In one embodiment of the invention, a light injector assembly 16 is disposed adjacent at least one end of light conduit 14 and cover 12 for directing light into light conduit 14. Light injector assembly 16 includes a case 18, which may be made of any suitably rigid, weatherable material, but is preferably of a metal, such as aluminum. Inside case 18 is a partially-collimated light source. As shown in FIG. 1, the light source includes a lamp 20 and a parabolic reflector 22. It will be appreciated, however, that other collimated light sources may be used.
Line light source 10 may optionally include an absorber 24 for absorbing highly uncollimated light, as disclosed in U.S. Pat. No. 5,258,896, which is incorporated herein by reference. Absorber 24 may be of any material and color that will absorb the light emitted by lamp 20. If, as often is the case, lamp 20 emits white light, absorber 24 is preferably flat black in color. Metallic absorbers painted flat black may be used. If, however, lamp 20 emits colored fight, absorber 24 may be of any color that will absorb light of the color emitted by lamp 20.
The combination of the shape of the structured surface, and the optical properties of the material chosen, produce total internal reflection of light, if the light is properly directed into the light conduit 14.
According to the present invention, the light distribution assembly of line light source 10 is provided with a fluorescent colorant to enhance its daytime conspicuity. As used herein, the term "colorant" shall mean any pigment or dye or other substance or combination of substances used to impart hue or chroma or value to an article. In one embodiment of the present invention, cover 12 is provided with a fluorescent colorant, while in another embodiment light conduit 14 is provided with a fluorescent colorant. In yet another embodiment of the present invention a separate thin film having a fluorescent colorant may be included with the line light source 10. It will be appreciated that the present invention also anticipates combinations of one or more of these elements.
In a preferred embodiment fluorescent dyes of the invention are dyes selected from the thioxanthone, perylene imide and thioindigoid classes of compounds, as disclosed in commonly assigned U.S. patent application Ser. No. 08/345,608, the disclosure of which is incorporated herein by reference. The invention anticipates that a single fluorescent colorant or dye may be used to color an article of the invention or that a combination of one or more fluorescent colorants and one or more conventional colorants may be used.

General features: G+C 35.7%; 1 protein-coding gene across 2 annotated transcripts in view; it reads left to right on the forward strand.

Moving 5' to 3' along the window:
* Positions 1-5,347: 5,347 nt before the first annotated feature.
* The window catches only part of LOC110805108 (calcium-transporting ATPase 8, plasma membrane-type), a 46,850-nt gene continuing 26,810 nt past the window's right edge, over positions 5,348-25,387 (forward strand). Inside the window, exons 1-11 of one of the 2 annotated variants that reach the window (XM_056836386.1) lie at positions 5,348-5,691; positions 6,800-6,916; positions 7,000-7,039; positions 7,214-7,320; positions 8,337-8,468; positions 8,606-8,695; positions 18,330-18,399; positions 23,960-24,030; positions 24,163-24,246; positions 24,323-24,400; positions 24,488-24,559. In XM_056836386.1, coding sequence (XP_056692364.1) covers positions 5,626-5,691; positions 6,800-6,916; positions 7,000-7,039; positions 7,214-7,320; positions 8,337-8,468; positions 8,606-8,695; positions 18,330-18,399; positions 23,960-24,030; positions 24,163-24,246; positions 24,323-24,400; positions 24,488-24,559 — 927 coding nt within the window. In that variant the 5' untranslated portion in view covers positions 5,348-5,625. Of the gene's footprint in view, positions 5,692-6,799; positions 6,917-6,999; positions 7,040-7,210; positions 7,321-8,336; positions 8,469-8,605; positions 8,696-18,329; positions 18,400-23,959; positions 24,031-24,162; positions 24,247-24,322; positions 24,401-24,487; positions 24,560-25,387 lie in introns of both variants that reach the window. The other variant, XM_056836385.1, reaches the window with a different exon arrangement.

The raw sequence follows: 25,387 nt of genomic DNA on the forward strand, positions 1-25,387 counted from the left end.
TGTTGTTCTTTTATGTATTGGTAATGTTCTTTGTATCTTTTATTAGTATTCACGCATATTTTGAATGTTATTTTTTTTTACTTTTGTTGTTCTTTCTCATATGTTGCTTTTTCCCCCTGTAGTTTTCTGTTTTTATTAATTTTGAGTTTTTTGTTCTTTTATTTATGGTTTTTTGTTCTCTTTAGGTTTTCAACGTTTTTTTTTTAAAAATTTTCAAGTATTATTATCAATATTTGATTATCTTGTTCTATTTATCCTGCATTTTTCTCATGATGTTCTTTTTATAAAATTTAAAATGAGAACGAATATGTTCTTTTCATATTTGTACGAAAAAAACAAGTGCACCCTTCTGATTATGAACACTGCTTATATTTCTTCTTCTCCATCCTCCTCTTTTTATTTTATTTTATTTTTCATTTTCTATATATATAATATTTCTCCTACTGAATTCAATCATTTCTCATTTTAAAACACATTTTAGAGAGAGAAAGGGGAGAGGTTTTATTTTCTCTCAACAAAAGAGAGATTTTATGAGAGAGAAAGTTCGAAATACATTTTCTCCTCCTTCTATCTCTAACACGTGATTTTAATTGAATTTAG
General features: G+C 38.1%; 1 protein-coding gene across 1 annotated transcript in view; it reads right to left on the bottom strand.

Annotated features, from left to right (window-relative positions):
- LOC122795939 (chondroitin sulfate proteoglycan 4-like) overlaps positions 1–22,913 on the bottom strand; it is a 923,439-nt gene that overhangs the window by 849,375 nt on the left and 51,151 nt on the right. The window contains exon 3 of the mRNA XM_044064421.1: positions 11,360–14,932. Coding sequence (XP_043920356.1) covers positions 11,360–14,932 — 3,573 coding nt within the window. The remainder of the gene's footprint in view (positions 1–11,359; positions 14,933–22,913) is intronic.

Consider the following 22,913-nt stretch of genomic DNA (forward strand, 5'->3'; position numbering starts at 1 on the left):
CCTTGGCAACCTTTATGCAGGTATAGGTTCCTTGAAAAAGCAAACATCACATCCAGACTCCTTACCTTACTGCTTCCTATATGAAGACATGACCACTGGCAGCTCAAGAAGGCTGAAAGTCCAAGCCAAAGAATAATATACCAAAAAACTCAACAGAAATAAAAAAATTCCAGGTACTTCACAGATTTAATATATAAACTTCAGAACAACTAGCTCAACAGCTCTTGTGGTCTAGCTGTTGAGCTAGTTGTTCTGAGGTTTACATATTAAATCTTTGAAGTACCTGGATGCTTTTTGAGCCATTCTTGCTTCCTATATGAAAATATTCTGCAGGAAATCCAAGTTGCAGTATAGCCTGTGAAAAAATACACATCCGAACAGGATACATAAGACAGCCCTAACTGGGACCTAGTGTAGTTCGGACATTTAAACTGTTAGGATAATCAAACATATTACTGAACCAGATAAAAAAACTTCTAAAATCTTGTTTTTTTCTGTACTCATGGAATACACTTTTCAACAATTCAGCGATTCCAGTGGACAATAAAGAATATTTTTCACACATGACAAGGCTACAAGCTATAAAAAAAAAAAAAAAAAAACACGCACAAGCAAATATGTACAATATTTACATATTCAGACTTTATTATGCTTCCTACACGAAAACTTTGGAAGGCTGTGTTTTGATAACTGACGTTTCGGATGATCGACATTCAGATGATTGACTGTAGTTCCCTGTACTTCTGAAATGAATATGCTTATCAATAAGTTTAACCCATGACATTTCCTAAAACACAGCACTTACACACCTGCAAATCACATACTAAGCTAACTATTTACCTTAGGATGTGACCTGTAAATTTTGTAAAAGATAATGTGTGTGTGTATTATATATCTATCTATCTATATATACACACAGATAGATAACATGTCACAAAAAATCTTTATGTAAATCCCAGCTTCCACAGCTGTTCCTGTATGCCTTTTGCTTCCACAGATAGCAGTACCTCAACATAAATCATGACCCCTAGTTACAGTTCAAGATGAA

Typically, between about 0.01 and about 2.00 weight percent, and preferably between about 0.05 and about 0.70 weight percent and most preferably between about 0.1 and about 0.5 weight percent of fluorescent dye is contained in the article of the present invention. It will be understood that articles with dye loadings outside this range can be used in accordance with the invention. Although dye loading may vary depending upon the final application, these loadings are typical for about a 0.075 to 0.25 mm thick film. However, if the dye is added to a thicker film, lower dye loadings can give the same visual effect. As known by those in the art, articles having heavier dye loadings will exhibit brighter fluorescence and/or deeper color than will articles with lighter dye loadings of the same dye. However, articles having very high fluorescent dye loadings may exhibit a self-quenching phenomenon which occurs when molecules of the fluorescent dye absorbs the energy emitted by neighboring fluorescent dye molecules. This self-quenching causes an undesirable decrease in fluorescent brightness.
In some embodiments, colorants in the articles of the present invention will consist essentially of one or more dyes selected from the perylene imide, thioindigoid and thioxanthone classes of compounds. In other instances, the article may also contain other coloring agents such as pigments or other dyes in addition to those described to adjust the color and appearance of the article. For example, polycarbonate typically has a yellow cast. Minor amounts, e.g., about 0.01 weight percent or less, of pigments sometimes referred to as "blueing agents" may be incorporated to neutralize the yellow appearance. Other non-fluorescent or conventional dyes or pigments may also be added to the present invention. However, care should he taken in selecting such dyes and dye loadings so that the dyes do not significantly interfere with the performance of the fluorescent dyes. Dyes or pigments should not undesirably impair the transparency of the article as such would impair the retroreflective properties of the article.
Hindered Amine Light Stabilizers
Hindered amine light stabilizers (HALS) are included in one embodiment of the present invention. This is a somewhat surprising combination because, as one skilled in the art will recognize, it is not recommended to combine amines with polycarbonate. It has traditionally been known that amines attacked the carbonyl group of the polycarbonate, thereby degrading the polycarbonate (for example see Schnell, Chemistry and Physics of Polycarbonates, page 183, 1964).